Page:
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Sunday, Sep 19, 2021

Sample questions offer glimpse of newly revamped liberal studies exam

Sample questions offer glimpse of newly revamped liberal studies exam

One question asks students how they would dispel concerns over national security law, while another asks them to discuss advantages presented by Greater Bay Area.

Hong Kong pupils have been offered a glimpse of how they will be tested in the revamped liberal studies subject, with a new sample question asking them to explain how they might ease concerns over the impact of the national security law on the city’s business environment.

Another sample question from the exam on the newly rechristened “citizenship and social development” subject asks high school pupils to discuss the advantages and opportunities presented by Beijing’s Greater Bay Area development plan.

The questions were among a set of sample testing materials released by the city’s exams authority on Friday.

The overhauled course will be taught to pupils from this September, and the first Diploma of Secondary Education exam in the subject is expected to take place in 2024.

One new sample question for the revamped liberal studies test asks students to explain how they would dispel concerns over the national security law.


Details of the changes were unveiled earlier this year after pro-Beijing figures blamed the subject for radicalising youth during the 2019 anti-government protests, and insisted some teaching materials were biased.

First introduced in 2009 as one of four core subjects for senior secondary school students in a major curriculum revamp, liberal studies aimed to enhance pupils’ social awareness and develop their critical thinking skills.

Under the new changes, teaching hours for the subject will be cut by half, while the assessment criteria will shift to a simple pass or fail, rather than a traditional grade. The subject will also have a new focus on national development and patriotism, which accounts for more than a third of the adjusted syllabus.

Some of the sample materials released by the exams authority on Friday.


The sample exam paper dealt with three themes: vaccine hesitancy and its relation to infectious diseases, the Beijing-imposed national security law, and China’s Greater Bay Area scheme – a plan to integrate Hong Kong, Macau and nine Guangdong cities into a financial and innovation powerhouse.

One question asked students to identify “one possible concern people may have over the business environment after the implementation of the national security law”, and to use the materials provided to explain how such a concern could be eased.

Pupils were provided with excerpts from the financial secretary’s blog and a speech in which he mentioned the city’s financial market “remaining stable and continuing to operate smoothly” after the security law came into effect in June last year.

They were also given Article 1 of the legislation, which states that one of its purposes is to “protect the lawful rights and interests of [Hong Kong] residents”, along with a photo of a flag-raising ceremony at a school during the government’s National Security Education Day on April 15 this year.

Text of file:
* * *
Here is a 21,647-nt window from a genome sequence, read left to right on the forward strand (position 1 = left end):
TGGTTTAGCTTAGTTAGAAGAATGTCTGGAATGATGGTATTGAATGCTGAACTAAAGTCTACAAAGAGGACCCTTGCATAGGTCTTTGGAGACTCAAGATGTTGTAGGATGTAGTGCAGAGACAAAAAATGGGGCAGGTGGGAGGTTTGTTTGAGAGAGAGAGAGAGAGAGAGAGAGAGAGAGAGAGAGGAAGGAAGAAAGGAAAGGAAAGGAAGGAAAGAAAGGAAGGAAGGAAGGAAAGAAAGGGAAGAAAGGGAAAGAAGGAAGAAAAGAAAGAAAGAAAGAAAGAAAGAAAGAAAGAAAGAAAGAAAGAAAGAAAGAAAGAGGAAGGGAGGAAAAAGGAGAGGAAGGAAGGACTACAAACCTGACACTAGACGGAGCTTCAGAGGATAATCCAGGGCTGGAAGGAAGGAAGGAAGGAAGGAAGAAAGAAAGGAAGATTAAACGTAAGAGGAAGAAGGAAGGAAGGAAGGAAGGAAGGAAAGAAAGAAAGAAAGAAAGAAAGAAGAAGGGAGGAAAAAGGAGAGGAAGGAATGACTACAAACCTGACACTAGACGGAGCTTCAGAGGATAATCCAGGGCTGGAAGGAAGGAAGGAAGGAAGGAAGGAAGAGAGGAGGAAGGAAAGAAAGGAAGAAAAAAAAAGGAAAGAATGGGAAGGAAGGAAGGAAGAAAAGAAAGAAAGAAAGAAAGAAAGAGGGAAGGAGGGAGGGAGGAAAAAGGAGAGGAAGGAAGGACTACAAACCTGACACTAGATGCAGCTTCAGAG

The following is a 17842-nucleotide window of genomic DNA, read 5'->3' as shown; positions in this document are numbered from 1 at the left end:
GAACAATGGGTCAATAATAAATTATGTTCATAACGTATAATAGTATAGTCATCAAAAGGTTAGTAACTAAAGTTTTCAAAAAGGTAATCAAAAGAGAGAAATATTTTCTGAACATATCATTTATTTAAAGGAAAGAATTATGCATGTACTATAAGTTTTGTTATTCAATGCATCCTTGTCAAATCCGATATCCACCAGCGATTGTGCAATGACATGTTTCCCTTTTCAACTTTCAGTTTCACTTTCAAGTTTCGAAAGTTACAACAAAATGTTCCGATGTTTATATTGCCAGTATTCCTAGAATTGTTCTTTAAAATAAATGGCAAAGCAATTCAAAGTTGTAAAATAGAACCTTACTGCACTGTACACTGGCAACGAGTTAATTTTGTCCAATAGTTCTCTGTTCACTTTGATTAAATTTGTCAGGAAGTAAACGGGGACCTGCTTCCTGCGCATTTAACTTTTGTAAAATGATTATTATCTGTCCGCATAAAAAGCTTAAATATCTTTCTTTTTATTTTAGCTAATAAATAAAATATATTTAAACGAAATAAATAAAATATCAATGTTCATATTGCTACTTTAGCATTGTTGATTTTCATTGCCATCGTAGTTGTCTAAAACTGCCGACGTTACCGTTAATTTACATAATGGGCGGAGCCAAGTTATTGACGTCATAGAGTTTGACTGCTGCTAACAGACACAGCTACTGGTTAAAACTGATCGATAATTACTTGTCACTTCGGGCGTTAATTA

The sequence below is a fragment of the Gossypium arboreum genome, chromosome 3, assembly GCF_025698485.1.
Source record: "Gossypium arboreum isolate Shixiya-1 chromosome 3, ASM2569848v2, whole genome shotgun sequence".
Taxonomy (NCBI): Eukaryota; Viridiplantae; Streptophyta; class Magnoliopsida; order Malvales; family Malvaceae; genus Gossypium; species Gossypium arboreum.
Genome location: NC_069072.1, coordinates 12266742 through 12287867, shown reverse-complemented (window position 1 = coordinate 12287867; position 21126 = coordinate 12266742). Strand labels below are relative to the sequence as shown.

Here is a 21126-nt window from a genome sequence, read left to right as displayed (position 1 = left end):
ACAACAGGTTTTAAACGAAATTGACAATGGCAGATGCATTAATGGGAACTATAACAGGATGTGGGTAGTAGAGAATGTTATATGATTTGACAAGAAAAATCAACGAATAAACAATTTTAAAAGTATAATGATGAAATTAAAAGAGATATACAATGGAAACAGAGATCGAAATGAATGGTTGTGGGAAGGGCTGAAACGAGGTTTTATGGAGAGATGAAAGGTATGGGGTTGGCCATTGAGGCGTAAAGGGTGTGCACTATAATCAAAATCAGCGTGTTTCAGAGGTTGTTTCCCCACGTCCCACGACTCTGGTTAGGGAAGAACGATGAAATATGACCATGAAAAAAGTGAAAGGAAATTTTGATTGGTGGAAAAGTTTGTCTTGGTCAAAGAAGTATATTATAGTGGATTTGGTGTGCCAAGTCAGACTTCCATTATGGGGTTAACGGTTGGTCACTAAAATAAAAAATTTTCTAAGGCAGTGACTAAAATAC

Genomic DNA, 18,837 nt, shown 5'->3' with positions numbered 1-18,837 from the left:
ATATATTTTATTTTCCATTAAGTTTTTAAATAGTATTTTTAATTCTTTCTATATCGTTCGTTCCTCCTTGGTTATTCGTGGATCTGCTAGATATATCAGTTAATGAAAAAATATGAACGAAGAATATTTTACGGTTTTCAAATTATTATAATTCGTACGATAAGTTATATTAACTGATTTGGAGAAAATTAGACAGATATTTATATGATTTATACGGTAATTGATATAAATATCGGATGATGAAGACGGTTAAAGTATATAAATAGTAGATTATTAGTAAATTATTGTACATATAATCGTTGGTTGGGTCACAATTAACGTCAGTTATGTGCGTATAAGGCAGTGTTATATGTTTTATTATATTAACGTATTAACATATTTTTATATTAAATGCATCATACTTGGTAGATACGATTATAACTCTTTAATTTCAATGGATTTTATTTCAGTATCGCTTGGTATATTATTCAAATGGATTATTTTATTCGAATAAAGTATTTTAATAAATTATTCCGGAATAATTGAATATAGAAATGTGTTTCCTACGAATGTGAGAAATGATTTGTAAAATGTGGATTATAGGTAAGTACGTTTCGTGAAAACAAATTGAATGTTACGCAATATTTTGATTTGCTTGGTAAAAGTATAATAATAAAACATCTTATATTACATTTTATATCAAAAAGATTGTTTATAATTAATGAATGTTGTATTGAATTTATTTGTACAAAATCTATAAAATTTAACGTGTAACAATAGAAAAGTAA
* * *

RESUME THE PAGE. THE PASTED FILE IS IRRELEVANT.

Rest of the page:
Students were also asked to explain “how important is school education in nurturing young people with a sense of belonging towards the country” based on the same set of materials.

Another question asked pupils to cite evidence that supported the view that “Hong Kong young people pursuing their careers in the mainland cities of the Greater Bay Area are met with both opportunities and challenges”, while another told them to make suggestions to a foreign smartphone maker on how to “make full use of the advantages” of the scheme.

Students visit a booth set up by the Greater Bay Area Development Office at an education and career expo earlier this month.


Tin Fong-chak, who has taught liberal studies for more than 10 years, said the sample questions appeared to do little to hone pupils’ critical thinking skills and were instead more of a straightforward way for them to score a passing mark.

“When the materials provided are mostly on a positive note, pupils lack the skills to think from multiple perspectives and come up with their own judgments,” said Tin, who belongs to the opposition-leaning Professional Teachers’ Union.

He also characterised the exam body’s release of the samples in July as relatively late, given the new syllabus would go into effect in September and there was still a lack of guidance and references for teachers.

But Wong Wai-shing, vice-chairman of the pro-establishment Federation of Education Workers and a deputy principal at a secondary school, said he believed some issues – such as national security – should not be dealt with in terms of negative and positive sides.

“For some values, it is not necessary to discuss the negative side of them,” he said. “For instance, it is a natural thing for each resident of every country to safeguard national security, just like every child should be good to their parents.”

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